• United States



FBI, DHS issue new alerts about North Korean hackers

Nov 15, 20174 mins

The FBI and DHS jointly issued two alerts about Hidden Cobra, the malicious cyber activity of North Korean government hackers, and the attackers' RAT FALLCHILL and backdoor Trojan Volgmer.

The FBI and DHS jointly issued two new alerts about cyber attacks by the North Korean government. This time, the alerts give details about the North Korean remote administration tool (RAT), dubbed FALLCHILL, as well as the North Korean backdoor Trojan Volgmer.

The two newest warnings follow the one issued by DHS and FBI in June; it detailed DeltaCharlie, North Korea’s DDoS botnet infrastructure, as well as other malware that is part of North Korean government attackers’ arsenal.   

North Korean government’s FALLCHILL RAT

The technical alert about FALLCHILL, posted on US-CERT, claims North Korean government attackers have been using the malware since 2016 to target aerospace, telecommunications and finance industries.

FALLCHILL is a fully functional RAT and the primary component of a command and control (C2) infrastructure that uses multiple proxies to obscure network traffic between Hidden Cobra and a victim’s systems. Hidden Cobra is the code name the U.S. government uses for the malicious cyber activity of North Korean government hackers.

FALLCHILL first collects basic system information and keeps the communication hidden by sending it to the C2 using fake Transport Layer Security (TLS). The basic information collected includes information such as the OS version, processor, system name, MAC and local IP addresses.

Built-in functions of FALLCHILL allow the North Korean government hackers to gather information about all installed disks; to search, read, write, move, and execute files; to modify file or directory timestamps; to change the directory for a file or process; to create, start, and terminate a process and its primary thread; and to keep the infection hidden by deleting malware and artifacts from an infected system.

Victims’ machines become infected by visiting a tainted site, by unintentionally downloading it, or by secondary payload when it is delivered via a different malware already infecting the machine. If infected, there can be “severe impacts,” such as disruption of operations, loss of proprietary or sensitive data, financial losses to restore systems, and a hit to an organization’s reputation.

The U.S. government identified 83 network nodes, as well as the countries in which the infected IP addresses are registered. The technical analysis includes details pertaining to detection and response, network signatures, host-based and YARA rules, as well as mitigation strategies.

North Korean government’s backdoor Trojan, Volgmer

US-CERT also said the FBI and DHS jointly issued analytic details about Volgmer, a backdoor Trojan used by Hidden Cobra actors. It been observed in the wild targeting government, financial, media, and automotive industries since 2013. Victims’ boxes usually become infected via spear phishing, but North Korean government hackers can also use custom tools to compromise a system.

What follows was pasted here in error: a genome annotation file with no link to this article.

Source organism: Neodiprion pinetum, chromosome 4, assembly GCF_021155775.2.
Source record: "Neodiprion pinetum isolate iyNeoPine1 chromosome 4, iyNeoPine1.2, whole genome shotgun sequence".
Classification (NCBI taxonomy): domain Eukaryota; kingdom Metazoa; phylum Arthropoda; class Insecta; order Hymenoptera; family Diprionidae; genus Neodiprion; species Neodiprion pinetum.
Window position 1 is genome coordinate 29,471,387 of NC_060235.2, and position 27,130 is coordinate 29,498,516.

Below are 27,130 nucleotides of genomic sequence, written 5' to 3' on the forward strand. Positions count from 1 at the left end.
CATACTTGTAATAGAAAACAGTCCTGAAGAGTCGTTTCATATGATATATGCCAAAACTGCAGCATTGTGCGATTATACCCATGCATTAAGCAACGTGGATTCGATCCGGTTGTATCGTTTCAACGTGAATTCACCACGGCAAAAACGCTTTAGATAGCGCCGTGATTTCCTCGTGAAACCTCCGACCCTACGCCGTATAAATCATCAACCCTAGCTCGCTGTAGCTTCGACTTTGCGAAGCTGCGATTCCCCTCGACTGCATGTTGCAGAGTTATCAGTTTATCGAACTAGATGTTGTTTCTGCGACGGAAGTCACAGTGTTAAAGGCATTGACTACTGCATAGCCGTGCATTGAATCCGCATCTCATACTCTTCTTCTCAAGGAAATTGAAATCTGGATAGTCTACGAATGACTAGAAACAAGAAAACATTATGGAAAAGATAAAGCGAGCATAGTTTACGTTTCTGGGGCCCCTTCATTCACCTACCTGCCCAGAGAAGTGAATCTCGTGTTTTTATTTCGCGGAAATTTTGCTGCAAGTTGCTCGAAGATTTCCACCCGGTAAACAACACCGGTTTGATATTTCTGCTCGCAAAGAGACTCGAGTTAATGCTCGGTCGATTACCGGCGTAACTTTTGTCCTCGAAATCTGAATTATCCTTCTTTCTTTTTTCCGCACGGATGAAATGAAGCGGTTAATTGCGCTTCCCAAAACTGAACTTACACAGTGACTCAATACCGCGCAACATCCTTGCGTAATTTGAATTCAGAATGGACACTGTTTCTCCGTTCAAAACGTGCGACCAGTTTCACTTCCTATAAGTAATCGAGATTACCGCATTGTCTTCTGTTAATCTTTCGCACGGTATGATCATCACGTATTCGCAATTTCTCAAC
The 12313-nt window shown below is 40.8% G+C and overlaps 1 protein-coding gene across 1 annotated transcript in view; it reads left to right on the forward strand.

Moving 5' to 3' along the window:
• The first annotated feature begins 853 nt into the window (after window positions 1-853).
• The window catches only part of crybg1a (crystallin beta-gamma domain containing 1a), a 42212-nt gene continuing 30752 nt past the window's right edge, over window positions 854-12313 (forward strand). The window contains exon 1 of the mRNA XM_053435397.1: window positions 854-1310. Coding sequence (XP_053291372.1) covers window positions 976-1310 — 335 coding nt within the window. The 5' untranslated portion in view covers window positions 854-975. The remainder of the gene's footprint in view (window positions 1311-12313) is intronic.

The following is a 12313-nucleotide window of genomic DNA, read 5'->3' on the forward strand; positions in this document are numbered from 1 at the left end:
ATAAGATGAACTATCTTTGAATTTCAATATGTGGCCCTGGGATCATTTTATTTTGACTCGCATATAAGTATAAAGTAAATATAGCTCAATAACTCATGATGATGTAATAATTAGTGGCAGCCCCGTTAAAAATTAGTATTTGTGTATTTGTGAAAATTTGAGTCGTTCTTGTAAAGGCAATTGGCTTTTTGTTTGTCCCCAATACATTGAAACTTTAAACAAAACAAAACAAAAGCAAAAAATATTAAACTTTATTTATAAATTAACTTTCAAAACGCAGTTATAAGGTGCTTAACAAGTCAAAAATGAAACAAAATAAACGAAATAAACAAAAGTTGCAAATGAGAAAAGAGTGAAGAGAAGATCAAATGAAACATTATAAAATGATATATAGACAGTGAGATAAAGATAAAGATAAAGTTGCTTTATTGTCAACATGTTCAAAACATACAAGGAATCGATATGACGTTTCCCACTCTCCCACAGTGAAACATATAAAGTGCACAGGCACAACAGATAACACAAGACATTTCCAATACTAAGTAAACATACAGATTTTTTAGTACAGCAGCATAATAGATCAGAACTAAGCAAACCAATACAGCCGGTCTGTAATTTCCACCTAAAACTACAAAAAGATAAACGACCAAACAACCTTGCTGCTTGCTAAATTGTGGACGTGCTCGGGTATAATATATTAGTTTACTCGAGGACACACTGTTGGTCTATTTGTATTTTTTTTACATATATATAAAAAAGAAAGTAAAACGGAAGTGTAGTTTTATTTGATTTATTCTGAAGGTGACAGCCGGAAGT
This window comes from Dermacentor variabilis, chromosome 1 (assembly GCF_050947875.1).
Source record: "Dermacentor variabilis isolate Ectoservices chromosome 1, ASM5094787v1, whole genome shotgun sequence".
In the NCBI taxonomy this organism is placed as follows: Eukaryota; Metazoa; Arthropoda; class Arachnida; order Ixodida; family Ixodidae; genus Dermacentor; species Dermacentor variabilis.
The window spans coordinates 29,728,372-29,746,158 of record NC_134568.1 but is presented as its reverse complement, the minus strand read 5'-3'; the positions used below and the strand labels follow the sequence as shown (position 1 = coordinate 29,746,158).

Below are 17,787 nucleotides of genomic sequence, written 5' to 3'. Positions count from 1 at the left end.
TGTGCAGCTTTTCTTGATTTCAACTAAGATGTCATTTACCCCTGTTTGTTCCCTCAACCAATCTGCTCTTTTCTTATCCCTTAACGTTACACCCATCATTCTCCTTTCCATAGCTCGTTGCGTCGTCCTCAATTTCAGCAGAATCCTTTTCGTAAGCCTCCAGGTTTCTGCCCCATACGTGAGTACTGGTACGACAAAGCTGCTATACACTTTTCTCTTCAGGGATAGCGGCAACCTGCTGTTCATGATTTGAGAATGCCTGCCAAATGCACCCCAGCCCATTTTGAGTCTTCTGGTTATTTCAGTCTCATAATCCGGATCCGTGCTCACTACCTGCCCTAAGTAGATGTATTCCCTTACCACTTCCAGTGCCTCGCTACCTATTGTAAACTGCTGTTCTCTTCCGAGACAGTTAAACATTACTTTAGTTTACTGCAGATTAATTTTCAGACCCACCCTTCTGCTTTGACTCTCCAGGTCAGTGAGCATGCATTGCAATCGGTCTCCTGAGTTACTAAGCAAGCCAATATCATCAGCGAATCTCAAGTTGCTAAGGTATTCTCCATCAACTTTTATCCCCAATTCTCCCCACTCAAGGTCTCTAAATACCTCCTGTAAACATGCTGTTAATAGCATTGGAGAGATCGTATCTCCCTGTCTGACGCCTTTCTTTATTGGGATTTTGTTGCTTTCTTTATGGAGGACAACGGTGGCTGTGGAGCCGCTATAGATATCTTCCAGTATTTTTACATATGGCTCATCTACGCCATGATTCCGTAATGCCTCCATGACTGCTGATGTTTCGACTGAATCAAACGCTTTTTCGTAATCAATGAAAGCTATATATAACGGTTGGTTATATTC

As a backdoor, Volgmer can gather system information and listing directories, update service registry keys, upload and download files, execute commands, and terminate processes. One sample had botnet controller functionality.

According to the alert, Volgmer payloads can be 32-bit executables or dynamic-link library (dll) files. The malware tends to use TCP port 8080 or 8088 to communicate with the C2 server, but some payloads use SSL to obfuscate communications.

Persistence can be maintained by installing malware as a service. Volgmer randomly selects a service in which to copy itself, then overwrites that ServiceDLL in the registry entry. Sometimes, Hidden Cobra actors name the service created with various hardcoded words.

The U.S. government’s analysis of Volgmer’s infrastructure identified it using 94 static IPs, as well as dynamic IPs registered in India, Iran, Pakistan, Saudi Arabia, Taiwan, Thailand, Sri Lanka, China, Vietnam, Indonesia, and Russia.

Like the FALLCHILL alert, the federal government included details about detection and response, network signatures, host-based and YARA rules, mitigation strategies, and released indicators of compromise (IOC) and a Malware Analysis Report (MAR).

More on North Korea’s cyber involvement:

ms smith

Ms. Smith (not her real name) is a freelance writer and programmer with a special and somewhat personal interest in IT privacy and security issues. She focuses on the unique challenges of maintaining privacy and security, both for individuals and enterprises. She has worked as a journalist and has also penned many technical papers and guides covering various technologies. Smith is herself a self-described privacy and security freak.